I have heard, more times than I can count, “It’s easier to raise boys.” These words have come from pregnant women and fathers-to-be, the childless, and people who have already done the work of growing their children into adults. This is, I think, one of those things we are just supposed to accept about the world. Boys are easy to raise; girls are not. For a time, I believed this was the truth about childrearing. I had heard it so often I never really thought to question it. Many years ago, though, a pregnant co-worker of mine expressed gratitude for knowing she was carrying a boy because it would be “so much easier” than raising a girl. For some reason, on this occasion, I was taken aback. Although she acknowledged a healthy baby was what really mattered, the amount of relief she seemed to feel over knowing she would be spared the difficulties of raising a girl seemed pretty strong. I couldn’t help but wonder if her relief was disproportionate to the actual work of raising any child. I wondered if she was right to feel so relieved. Could raising a girl really be that much harder?

I’m going to disregard the (hopefully obvious) problem with making the assumption that sex and gender are one in the same. Clearly, when people speak of boys being easier than girls, they are basing it on cisgender expectations. While the topic of gender expectations is certainly worthy of discussion, it’s not what I want to talk about right now. I want to talk about this idea that the level of difficulty in parenting is somehow determined by the child’s gender.

When I became pregnant, I wanted a girl. Yes, I would have loved a boy with just as much ferocity, but I wanted a girl and I got one. My daughter is crazy smart. She’s shy. She loves history and she has an incredible knack for sarcasm. She has a misogyny detector that is off the charts. But these aren’t the things you can see. You can see her gorgeous head of curls, though, so I often hear things like, “Oh, you better watch out when she gets older.” I know this is intended as a compliment, as if I have made some sort of accomplishment by bringing a pretty girl into the world, but I certainly don’t hear it as a compliment. Instead, I think of all the times I was told how hard it is to raise girls.

The truth of the matter is it is hard to raise girls. My daughter already knows she is more likely to be judged by her looks than by her character. She knows about catcalls and how much harder it will be for her to peacefully walk down the street than it will be for her friends who are boys. This is the reality for girls and women, and it is absolutely the result of patriarchy. Sure, I can tell my daughter she can grow up to be anything she wants, but I would be doing her a real disservice if I neglected to tell her about all of the ways it won’t be fair for her because she is a she.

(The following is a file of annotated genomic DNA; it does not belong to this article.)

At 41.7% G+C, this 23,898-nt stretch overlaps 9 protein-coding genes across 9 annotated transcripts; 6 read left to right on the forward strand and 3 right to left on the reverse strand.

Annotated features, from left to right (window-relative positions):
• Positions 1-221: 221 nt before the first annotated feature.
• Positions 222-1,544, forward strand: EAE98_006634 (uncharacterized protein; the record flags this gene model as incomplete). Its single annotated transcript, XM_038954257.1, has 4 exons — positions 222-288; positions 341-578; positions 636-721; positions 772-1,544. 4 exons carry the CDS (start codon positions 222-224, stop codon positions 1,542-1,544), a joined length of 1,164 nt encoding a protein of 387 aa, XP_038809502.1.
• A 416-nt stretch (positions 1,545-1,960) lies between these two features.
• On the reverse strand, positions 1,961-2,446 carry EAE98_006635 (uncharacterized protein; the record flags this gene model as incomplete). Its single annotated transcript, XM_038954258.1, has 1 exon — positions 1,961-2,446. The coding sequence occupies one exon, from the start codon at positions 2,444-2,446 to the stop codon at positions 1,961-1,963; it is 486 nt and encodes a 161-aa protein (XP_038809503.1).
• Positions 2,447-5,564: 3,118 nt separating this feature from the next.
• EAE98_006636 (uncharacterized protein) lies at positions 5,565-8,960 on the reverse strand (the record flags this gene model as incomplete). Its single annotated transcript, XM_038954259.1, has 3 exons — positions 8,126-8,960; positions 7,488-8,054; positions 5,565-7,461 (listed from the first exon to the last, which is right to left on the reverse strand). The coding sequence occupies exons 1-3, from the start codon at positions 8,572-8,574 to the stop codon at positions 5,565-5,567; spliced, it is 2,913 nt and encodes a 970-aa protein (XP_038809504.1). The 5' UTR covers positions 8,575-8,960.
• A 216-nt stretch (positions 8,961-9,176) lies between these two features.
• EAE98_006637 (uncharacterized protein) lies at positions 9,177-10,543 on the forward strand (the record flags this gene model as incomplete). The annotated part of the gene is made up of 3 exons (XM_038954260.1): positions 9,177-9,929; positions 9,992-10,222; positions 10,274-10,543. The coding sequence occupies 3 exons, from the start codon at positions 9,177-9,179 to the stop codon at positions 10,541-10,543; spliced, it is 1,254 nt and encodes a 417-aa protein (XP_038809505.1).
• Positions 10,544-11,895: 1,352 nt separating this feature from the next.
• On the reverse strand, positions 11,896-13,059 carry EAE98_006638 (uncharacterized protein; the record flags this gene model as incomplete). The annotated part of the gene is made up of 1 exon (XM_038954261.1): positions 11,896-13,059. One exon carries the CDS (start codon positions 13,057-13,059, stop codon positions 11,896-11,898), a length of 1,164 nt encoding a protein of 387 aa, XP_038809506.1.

It’s not difficult to compile a list of the many injustices women regularly face. There are statistics about salaries. Slut shaming. Victim blaming. Lies about “having it all.” Mommy wars, and guilt, and on and on. Of course, making it to womanhood is a feat in and of itself.  We have to first spend our childhood years being told we should like pink and Disney princesses. By adolescence, we have to habituate the act of comparing our bodies to our peers’. And let’s not forget the many dangers of having sex, and how any unwanted resulting consequences are entirely our fault. These things seemingly make the case for why people are right to say raising girls is harder. But what are we really saying when we say it’s easier to raise boys? What we really mean is:

We are perfectly content with the status quo.

We are comfortable with the patriarchy. 

We accept rape culture.

We know boys will be boys.

What we are really doing when we allow ourselves to believe it’s easier to raise boys is giving them a free pass to behave badly.  If bringing up boys is, in fact, easier, it’s only because we allow it to be so. We wouldn’t call it easy if we were committed to raising our sons in direct opposition to the ridiculous allowances our society makes for them. No, it shouldn’t be difficult to teach our young men about consent. It shouldn’t be difficult to teach them they alone are responsible for their actions. It shouldn’t be difficult to teach them they are not owed one damn thing by any girl or woman, ever, but in actuality these are hard concepts to instill.

When the news came out about the Stanford rape case, I shared in the collective outrage.  I cannot recall a time I felt as much fury at a stranger as I did when I read the letter the rapist’s father penned.  Indisputably, this particular injustice is fueled by affluence and white privilege. I suspect, though, there’s a lot more to the story. More than wealth and race, I am absolutely convinced the Turners are content with the status quo. The Turners are comfortable with the patriarchy. They embody rape culture and now they have the audacity to believe they have been treated unfairly because, hey, boys will be boys.